Training body says it will climb out of the red this year after cost-cutting and lower training grant take-up

CITB-ConstructionSkills will invest an extra £25m in training programmes over three years, it announced yesterday.

The package was unveiled as the CITB said it will climb out of the red this year, after racking up a deficit of £24.7m during the recession.

The training body said cost saving measures, including a 20% reduction in staff, and a large fall in grant claims by the industry as it scaled back training had put it on course to make a surplus this year.

Today Building revealed that the CITB levy faces a major overhaul as the training body’s main income stream comes under increasing pressure.

This month the CITB board agreed to release extra funds for specific projects from 2012, including –

  • A cash injection of £2m in 2011/12 to the oversubscribed Management and Supervisory Development Programme
  • Funds £2m in 2011-13 to support specific training programmes for the specialist sectors not currently supported through the mainstream grant scheme
  • A further £11m of funds for the grant scheme in 2011-13 – details to be ratified by the Board in April
  • £10m in 2011-12 to support business growth and prepare the industry for the upturn. This will be aimed at supporting activities such as collaborative working through supply chains, upskilling the workforce to take advantage of the low carbon economy and pump priming investment in emerging technologies and new work practices.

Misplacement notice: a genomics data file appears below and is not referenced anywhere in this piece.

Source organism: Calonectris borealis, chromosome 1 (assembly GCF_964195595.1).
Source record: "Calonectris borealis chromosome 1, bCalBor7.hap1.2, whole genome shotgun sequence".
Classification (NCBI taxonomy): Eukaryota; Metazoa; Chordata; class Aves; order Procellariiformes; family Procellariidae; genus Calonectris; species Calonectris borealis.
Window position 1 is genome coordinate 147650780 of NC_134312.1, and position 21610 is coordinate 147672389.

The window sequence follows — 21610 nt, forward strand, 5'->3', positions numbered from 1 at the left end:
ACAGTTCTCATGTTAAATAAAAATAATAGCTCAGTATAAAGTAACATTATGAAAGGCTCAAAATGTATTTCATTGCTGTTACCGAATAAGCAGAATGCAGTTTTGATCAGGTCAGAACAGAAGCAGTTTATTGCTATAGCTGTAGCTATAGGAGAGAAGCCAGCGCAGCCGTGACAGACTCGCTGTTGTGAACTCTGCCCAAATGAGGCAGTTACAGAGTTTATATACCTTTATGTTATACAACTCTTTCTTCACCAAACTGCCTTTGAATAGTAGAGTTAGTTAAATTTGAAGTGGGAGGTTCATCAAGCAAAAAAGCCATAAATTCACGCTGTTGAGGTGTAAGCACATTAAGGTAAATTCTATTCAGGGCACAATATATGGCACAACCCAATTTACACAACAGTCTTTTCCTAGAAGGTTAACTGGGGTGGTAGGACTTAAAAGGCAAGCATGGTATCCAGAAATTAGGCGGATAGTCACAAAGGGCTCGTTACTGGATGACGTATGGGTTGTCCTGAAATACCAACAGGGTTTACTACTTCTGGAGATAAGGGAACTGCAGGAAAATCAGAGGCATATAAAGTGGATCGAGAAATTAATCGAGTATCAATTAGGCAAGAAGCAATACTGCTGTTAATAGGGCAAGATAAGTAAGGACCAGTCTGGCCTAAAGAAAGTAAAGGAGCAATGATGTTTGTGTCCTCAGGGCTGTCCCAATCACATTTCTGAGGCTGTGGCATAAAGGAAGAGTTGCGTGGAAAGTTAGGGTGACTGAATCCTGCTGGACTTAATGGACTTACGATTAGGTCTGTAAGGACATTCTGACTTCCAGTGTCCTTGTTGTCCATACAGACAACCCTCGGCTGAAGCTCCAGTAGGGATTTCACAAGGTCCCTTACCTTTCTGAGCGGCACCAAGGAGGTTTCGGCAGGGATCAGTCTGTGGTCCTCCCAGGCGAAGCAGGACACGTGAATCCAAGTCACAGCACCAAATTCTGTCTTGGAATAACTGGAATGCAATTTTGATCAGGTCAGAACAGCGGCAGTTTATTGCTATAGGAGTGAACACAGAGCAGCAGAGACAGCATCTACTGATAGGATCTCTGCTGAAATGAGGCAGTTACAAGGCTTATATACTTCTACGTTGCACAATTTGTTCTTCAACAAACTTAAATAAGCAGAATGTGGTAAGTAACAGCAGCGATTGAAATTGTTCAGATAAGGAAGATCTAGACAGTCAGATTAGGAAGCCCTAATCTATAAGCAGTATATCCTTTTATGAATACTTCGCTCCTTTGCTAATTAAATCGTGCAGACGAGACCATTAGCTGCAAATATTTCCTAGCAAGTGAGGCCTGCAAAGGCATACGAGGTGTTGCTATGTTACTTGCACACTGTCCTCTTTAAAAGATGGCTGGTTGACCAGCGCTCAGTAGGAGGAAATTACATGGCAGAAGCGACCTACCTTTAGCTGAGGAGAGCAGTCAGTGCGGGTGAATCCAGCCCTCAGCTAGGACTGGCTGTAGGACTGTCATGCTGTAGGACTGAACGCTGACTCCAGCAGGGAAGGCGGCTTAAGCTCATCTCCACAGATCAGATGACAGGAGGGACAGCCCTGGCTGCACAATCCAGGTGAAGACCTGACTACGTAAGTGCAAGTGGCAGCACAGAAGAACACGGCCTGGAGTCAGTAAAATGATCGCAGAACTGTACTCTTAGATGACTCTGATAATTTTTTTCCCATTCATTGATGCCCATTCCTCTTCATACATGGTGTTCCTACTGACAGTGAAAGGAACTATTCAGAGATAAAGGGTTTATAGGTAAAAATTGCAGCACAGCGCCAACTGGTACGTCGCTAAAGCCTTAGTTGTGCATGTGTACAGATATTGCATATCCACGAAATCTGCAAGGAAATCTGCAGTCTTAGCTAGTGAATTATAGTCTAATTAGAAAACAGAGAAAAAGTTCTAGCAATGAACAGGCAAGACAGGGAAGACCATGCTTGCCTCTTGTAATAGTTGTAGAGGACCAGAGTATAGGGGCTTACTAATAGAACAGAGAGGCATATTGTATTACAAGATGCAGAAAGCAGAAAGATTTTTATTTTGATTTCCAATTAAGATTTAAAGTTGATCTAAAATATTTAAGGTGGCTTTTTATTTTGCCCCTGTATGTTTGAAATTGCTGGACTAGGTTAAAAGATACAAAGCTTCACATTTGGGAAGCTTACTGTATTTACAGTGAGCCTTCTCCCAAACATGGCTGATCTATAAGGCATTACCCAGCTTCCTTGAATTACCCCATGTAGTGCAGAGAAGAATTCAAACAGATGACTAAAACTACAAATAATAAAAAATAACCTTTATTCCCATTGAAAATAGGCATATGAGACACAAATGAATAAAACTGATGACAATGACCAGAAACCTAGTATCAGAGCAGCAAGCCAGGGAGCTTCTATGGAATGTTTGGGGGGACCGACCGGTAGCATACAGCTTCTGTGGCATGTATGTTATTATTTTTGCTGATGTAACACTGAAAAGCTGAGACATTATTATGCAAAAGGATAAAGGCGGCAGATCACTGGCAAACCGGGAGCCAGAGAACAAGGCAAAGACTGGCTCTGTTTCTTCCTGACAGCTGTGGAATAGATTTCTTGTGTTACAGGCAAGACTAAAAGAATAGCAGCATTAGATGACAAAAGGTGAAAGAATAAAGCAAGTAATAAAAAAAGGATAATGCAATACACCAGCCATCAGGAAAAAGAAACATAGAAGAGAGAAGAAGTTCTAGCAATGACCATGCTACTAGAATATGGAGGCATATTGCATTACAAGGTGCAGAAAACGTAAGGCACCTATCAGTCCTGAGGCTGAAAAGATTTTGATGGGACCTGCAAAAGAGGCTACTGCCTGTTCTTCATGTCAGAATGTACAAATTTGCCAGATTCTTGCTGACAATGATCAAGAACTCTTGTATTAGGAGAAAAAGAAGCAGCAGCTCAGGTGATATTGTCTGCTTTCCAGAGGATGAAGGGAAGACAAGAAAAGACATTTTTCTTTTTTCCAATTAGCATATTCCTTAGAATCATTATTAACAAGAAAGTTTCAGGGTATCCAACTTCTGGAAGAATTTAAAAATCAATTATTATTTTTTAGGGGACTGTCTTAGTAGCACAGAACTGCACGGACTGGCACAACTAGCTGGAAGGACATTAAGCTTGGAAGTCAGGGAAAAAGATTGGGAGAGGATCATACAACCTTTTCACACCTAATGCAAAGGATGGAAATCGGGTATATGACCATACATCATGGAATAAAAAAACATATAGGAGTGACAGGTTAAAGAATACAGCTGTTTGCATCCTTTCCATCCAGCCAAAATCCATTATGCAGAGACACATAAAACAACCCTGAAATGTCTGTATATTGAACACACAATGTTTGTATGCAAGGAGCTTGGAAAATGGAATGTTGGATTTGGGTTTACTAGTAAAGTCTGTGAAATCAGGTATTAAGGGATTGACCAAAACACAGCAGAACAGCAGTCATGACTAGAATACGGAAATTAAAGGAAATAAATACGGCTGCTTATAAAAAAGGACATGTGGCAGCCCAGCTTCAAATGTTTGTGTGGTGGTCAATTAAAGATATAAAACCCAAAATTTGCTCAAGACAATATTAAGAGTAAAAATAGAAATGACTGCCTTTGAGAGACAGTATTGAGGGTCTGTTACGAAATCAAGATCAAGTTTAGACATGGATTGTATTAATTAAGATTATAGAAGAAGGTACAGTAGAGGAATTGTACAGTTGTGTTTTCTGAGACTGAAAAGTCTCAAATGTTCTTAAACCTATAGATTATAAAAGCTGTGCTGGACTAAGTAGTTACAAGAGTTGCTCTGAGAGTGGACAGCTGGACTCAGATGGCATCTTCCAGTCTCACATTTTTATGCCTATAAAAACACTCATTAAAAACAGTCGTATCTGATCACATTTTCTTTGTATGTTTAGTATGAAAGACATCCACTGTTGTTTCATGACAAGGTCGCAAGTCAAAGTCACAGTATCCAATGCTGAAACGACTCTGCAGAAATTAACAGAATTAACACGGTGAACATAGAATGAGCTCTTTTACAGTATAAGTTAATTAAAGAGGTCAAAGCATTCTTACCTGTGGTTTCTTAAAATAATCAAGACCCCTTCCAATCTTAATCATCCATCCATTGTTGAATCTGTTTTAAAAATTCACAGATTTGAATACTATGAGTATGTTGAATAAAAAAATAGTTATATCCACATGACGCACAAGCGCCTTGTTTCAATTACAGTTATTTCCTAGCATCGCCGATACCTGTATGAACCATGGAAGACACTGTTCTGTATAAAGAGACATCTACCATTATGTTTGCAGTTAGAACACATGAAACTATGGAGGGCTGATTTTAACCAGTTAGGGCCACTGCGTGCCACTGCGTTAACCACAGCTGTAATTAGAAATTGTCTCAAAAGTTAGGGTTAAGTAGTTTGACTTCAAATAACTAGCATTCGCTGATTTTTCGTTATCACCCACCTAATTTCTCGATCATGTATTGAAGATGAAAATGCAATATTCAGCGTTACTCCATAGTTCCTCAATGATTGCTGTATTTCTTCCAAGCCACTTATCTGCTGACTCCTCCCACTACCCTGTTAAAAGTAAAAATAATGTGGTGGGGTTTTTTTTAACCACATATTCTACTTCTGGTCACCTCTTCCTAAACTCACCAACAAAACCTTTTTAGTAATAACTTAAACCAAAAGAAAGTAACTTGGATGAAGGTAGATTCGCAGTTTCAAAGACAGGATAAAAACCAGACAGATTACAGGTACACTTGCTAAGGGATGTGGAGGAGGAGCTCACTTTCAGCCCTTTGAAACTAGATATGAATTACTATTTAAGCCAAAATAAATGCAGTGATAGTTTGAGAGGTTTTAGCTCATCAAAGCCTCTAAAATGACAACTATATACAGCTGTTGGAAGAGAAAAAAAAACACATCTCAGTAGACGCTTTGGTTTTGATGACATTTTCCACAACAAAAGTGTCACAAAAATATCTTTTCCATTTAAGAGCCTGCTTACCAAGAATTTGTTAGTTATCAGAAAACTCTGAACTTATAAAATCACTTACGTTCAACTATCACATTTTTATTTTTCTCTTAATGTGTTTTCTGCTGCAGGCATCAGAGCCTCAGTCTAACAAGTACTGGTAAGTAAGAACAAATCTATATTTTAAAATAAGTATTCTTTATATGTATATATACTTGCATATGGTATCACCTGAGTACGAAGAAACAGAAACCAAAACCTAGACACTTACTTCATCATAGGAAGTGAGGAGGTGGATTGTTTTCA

James Wates, chairman of CITB-ConstructionSkills, said: “Whilst the last two years have been particularly tough for industry and CITB-ConstructionSkills, we are now in a better position to add value to industry by reinvesting this surplus.

“We know levy income will drop between 2011 and 2013 – just as the demand for grant will increase as the industry moves out of recession.

“Our projections, based on current analysis, show that demand for Employer Funds will outstrip levy in both 2012 and 2013 so we need to start taking a longer term view and ensure that some of the 2010 surplus can be made available further down the line to support employers when they will really need it.

“The good news is that we are now in a strong position to help employers at a time when they will need our support the most.”